From Montgomery, Alabama to the top of the podium in Tokyo, Henry Carr saw it all in his lifetime. Today would have been his 78th birthday and we’ll take a brief look at his life in this article.
Early talents on the track
Carr was the 9th of 11 children and moved to Detroit when he was young. He ran for Northwestern High School and became their state champion sprinter. A time of 9.3 seconds in the 100-yard dash won him the title. When it came to choosing a university, he went with Arizona State and ran for the ASU Sun Devils. There, he won three national titles and set world records in the 220 yards race and as part of the 4 x 440 yard relay team.
In 1963, he won the NCAA title in 200m, running a time of 20.5s. He ran two world record times that same year but that wasn’t the end of his record-breaking. Carr broke his own record again a year later at 220 yards with a 20.2s time. His prowess earnt him a place on the biggest stage of all – the Summer Olympic Games in Tokyo.
Henry Carr – Double Olympic champion
With the times he was running, Henry Carr was almost certain to win gold in the 200m. But his preparation wasn’t plain sailing. He qualified for the final Olympic trials but finished in 4th place, with only 3 allowed to qualify. Fortunately for Carr, his previous wins were enough for the selectors to pick him for the Tokyo games. And they made a good decision. In the 200m final. Carr won the race in Olympic record time and helped the US 4x400m relay team to win gold.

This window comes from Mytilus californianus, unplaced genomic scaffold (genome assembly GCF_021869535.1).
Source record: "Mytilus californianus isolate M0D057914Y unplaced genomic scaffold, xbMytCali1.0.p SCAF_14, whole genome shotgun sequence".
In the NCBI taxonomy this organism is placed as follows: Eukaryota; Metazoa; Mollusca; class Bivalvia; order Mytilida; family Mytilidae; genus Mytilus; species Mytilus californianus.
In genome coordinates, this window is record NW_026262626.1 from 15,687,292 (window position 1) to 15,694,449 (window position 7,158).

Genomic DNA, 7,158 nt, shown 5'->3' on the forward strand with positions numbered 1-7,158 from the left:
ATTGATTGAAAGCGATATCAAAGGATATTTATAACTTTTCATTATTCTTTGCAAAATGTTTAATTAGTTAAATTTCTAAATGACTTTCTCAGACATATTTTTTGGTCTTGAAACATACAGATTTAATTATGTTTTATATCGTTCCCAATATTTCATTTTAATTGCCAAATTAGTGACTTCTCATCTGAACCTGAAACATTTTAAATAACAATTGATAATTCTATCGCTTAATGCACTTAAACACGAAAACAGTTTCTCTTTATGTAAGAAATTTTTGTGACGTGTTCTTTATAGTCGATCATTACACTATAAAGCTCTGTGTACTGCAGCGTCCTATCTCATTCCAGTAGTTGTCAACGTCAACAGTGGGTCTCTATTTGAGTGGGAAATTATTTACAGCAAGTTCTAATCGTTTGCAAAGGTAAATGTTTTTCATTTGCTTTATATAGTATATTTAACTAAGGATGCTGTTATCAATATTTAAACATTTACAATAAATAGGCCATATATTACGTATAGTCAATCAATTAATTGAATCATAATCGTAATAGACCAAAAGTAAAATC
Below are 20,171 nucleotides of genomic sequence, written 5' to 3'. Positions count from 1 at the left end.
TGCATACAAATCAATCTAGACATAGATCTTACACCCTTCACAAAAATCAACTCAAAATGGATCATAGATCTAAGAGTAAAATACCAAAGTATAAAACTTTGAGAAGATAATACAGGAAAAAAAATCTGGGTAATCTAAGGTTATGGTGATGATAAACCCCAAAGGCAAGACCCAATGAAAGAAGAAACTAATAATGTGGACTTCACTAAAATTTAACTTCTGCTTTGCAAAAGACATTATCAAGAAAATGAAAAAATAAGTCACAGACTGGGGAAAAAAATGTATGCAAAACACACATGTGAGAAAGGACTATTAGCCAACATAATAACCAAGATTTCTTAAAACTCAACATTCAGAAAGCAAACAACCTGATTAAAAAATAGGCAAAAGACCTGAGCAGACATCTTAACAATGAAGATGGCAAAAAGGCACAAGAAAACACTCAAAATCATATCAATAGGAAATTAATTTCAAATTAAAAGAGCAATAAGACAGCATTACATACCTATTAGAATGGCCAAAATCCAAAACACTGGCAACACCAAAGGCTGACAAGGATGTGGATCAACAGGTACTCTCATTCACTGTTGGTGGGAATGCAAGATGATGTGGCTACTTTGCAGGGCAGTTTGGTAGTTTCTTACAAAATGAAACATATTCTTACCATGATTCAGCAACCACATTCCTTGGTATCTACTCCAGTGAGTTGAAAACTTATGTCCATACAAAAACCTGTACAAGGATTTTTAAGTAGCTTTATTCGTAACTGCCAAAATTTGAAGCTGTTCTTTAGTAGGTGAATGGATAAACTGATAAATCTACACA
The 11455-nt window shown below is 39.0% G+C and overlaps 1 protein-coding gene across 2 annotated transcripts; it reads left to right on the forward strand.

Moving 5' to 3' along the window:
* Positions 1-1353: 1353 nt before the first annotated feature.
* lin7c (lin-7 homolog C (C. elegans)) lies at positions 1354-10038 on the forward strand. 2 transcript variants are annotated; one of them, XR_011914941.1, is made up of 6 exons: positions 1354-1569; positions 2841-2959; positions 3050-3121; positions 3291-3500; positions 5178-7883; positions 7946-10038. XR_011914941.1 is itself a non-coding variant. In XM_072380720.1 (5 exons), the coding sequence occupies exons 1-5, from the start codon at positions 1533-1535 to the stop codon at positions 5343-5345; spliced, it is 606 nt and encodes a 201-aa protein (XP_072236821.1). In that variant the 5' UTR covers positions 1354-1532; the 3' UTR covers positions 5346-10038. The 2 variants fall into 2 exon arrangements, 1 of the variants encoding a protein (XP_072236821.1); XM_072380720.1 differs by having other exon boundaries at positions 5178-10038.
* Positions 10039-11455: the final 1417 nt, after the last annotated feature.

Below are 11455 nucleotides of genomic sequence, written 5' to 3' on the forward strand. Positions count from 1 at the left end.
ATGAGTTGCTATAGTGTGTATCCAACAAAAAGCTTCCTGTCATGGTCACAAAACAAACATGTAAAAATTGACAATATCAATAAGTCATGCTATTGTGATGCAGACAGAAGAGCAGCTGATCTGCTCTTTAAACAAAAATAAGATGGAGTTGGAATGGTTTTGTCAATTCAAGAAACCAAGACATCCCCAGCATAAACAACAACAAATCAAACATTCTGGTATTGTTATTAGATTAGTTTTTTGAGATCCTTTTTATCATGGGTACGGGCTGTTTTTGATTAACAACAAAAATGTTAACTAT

They were to be his only Olympic Games as he retired with two golds.
From running track to cornerback
Carr swapped his spikes for cleats in 1965 as he entered the NFL draft and was selected by the New York Giants in the fourth round. He spent three seasons there as a safety and cornerback, playing 37 games, scoring 1 TD and making 7 interceptions. A knee injury curtailed his career and he never played American football again (his try-out with the Detroit Lions in ’69 ended with Carr quitting their training camp).
Life after sport
Two gold medals and three seasons with an NFL team gave Carr the life of a top athlete but it was hard to transition to normal life after retirement. He fell into gambling and drug addiction and never returned to sport. In the 70s, he became a Jehovah’s Witness and turned his life around. He settled down in Atlanta, Georgia and later became an elder and owned a restaurant.
He was inducted into the National Track and Field Hall of Fame in 1997.
Henry Carr passed away in 2015, survived by two daughters, one son, and five grandchildren.
(via Michigan Chronicle)